Dr. Noakes wrote his book because of his alarming experiences with athletes who either died or found themselves in very serious trouble after following the soft-drink industry’s widely peddled recommendations for fluid intake in excess of what’s needed.

The Dangers of Alcohol in Hot Weather. Alcohol causes the body to perspire and urinate more freely, adding to the risk of dehydration, especially in hot weather. Drinking alcohol-containing liquids won’t adequately replenish your body’s water stores. So it’s important to moderate your alcohol intake when it’s hot, and be sure to get enough fluids, especially when you’re outdoors.

To Avoid Cataracts and Wrinkles – Protect Your Eyes! In hot, sunny weather, you can protect your eyes by simply wearing ultraviolet-blocking polarized sunglasses. Sunglasses also help prevent cataracts, as well as the formation of wrinkles around the eyes.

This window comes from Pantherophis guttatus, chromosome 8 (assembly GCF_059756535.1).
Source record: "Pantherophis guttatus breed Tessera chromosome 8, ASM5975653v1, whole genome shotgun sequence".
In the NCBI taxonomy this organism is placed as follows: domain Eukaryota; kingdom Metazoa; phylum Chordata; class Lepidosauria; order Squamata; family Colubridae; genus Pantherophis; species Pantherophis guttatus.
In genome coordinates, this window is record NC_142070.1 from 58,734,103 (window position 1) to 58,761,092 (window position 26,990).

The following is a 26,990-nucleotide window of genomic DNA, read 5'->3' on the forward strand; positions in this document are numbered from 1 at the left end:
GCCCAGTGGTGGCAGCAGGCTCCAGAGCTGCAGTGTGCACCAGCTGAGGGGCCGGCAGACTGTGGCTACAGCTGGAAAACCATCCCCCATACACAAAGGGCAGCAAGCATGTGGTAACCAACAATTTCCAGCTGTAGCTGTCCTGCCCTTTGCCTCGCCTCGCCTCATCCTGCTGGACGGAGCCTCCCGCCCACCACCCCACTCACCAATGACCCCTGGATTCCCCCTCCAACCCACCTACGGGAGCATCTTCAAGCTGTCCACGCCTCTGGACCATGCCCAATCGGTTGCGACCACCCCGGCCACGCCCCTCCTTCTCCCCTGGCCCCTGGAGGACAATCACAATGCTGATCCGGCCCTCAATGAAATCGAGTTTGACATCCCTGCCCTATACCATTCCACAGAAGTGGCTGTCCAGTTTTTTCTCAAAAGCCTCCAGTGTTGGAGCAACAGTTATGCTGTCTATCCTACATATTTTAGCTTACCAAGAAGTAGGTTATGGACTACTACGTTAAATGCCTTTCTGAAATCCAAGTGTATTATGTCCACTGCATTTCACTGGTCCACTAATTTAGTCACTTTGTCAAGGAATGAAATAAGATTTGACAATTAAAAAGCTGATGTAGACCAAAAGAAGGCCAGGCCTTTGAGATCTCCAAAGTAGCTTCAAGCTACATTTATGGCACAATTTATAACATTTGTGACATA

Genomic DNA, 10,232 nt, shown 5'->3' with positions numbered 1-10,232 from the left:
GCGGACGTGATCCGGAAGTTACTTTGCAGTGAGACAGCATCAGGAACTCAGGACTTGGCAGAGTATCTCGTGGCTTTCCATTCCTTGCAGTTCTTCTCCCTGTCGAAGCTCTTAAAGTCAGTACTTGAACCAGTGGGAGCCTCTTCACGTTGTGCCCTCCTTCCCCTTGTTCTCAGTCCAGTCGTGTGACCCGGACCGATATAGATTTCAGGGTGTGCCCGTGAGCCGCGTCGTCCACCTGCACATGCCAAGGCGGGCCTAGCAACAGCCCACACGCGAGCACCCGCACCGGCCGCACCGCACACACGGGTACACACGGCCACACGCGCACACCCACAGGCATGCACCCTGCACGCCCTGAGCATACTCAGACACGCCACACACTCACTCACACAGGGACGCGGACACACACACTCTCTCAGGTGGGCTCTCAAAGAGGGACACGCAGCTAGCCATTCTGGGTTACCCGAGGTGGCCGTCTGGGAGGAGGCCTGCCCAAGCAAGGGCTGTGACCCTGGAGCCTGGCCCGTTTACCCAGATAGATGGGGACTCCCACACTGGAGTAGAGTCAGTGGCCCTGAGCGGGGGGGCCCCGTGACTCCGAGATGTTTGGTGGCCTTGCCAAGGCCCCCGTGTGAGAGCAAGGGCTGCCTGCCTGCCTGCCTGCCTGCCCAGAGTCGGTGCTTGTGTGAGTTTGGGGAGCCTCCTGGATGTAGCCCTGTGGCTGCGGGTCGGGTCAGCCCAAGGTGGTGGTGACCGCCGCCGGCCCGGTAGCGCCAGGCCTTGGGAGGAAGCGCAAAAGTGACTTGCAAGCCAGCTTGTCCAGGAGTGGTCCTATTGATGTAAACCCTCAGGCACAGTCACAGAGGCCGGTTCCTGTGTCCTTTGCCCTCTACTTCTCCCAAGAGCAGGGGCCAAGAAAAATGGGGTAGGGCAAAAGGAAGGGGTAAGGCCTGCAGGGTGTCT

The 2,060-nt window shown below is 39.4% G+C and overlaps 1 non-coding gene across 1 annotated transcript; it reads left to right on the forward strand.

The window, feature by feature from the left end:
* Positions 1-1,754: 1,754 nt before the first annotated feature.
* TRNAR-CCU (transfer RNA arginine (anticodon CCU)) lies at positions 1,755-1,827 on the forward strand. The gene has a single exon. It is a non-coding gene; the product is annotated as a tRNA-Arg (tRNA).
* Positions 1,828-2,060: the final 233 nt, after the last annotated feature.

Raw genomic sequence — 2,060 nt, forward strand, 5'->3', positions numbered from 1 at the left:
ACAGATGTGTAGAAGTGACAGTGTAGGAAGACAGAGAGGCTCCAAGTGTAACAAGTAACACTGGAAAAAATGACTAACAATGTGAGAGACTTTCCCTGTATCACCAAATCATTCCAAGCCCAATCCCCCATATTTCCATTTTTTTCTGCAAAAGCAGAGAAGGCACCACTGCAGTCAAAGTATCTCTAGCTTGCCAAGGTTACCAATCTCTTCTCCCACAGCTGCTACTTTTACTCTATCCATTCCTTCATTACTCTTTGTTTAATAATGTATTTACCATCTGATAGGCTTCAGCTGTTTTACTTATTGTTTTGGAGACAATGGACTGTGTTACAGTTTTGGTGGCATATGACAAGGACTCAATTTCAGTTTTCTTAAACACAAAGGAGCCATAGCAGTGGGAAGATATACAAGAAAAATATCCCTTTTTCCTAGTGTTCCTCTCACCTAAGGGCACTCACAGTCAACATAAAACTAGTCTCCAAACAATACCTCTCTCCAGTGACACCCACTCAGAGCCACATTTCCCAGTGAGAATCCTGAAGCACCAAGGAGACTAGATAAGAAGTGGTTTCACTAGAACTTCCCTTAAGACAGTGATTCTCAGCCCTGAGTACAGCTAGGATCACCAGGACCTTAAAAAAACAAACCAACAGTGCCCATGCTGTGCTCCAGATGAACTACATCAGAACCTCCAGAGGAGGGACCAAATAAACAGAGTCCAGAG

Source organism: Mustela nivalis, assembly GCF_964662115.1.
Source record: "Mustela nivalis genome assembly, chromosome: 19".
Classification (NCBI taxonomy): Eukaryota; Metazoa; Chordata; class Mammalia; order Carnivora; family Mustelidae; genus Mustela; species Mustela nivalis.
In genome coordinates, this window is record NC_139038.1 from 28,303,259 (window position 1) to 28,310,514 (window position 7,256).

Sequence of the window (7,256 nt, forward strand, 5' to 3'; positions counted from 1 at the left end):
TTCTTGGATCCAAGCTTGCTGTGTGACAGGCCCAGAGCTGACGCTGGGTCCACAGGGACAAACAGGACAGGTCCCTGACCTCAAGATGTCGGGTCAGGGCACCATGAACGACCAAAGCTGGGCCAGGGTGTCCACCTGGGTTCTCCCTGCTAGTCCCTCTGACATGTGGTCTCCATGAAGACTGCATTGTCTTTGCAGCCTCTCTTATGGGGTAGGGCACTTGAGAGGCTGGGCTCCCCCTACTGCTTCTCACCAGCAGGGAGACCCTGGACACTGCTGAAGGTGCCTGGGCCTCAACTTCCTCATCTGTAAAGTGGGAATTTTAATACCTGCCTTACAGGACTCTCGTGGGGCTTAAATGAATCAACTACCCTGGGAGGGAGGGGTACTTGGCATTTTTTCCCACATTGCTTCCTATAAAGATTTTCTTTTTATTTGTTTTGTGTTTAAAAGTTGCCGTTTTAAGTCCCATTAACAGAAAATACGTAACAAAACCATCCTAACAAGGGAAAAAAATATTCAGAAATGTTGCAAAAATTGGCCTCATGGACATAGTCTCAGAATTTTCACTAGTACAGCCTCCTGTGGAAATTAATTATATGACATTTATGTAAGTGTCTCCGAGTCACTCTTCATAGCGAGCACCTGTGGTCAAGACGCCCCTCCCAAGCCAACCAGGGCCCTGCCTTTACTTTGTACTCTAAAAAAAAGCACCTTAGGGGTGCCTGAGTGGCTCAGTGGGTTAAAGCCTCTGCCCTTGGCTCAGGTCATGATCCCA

Summer-Scrumptious Eating. Summertime brings a bountiful harvest of wonderful produce to market. Summer is the perfect season to emphasize these lighter, healthier foods.

In winter, we naturally crave starchy foods for fuel. Summer is a wonderful time to set the baguettes aside and dream up delicious salads and smoothies.

  • A blend of berries and sweet fruit will satisfy your sweet tooth and help keep you slim. You’ll feel fine saving the sugary desserts and bagels for special occasions.
  • Light, nourishing high-protein foods make a lovely addition to the delicious fruits and vegetables of the season. Make a bowl of chopped fruit (try frozen pineapple with chopped bananas and oranges), and add nuts, seeds, yogurt, kefir, or cottage cheese. For a sweet topping, mix coconut milk with a little vanilla or cinnamon, and sweeten with stevia.
  • Or make a delicious salad with sprouted beans or soy products. Fish and poultry also make mouthwatering additions to salads and cooked veggie dishes.

Summer is Prime Time to Exercise. A brisk walk of 20-30 minutes in the cool summer morning or evening will help keep the spare tire off your midsection. You’ll feel better and enjoy your meals more.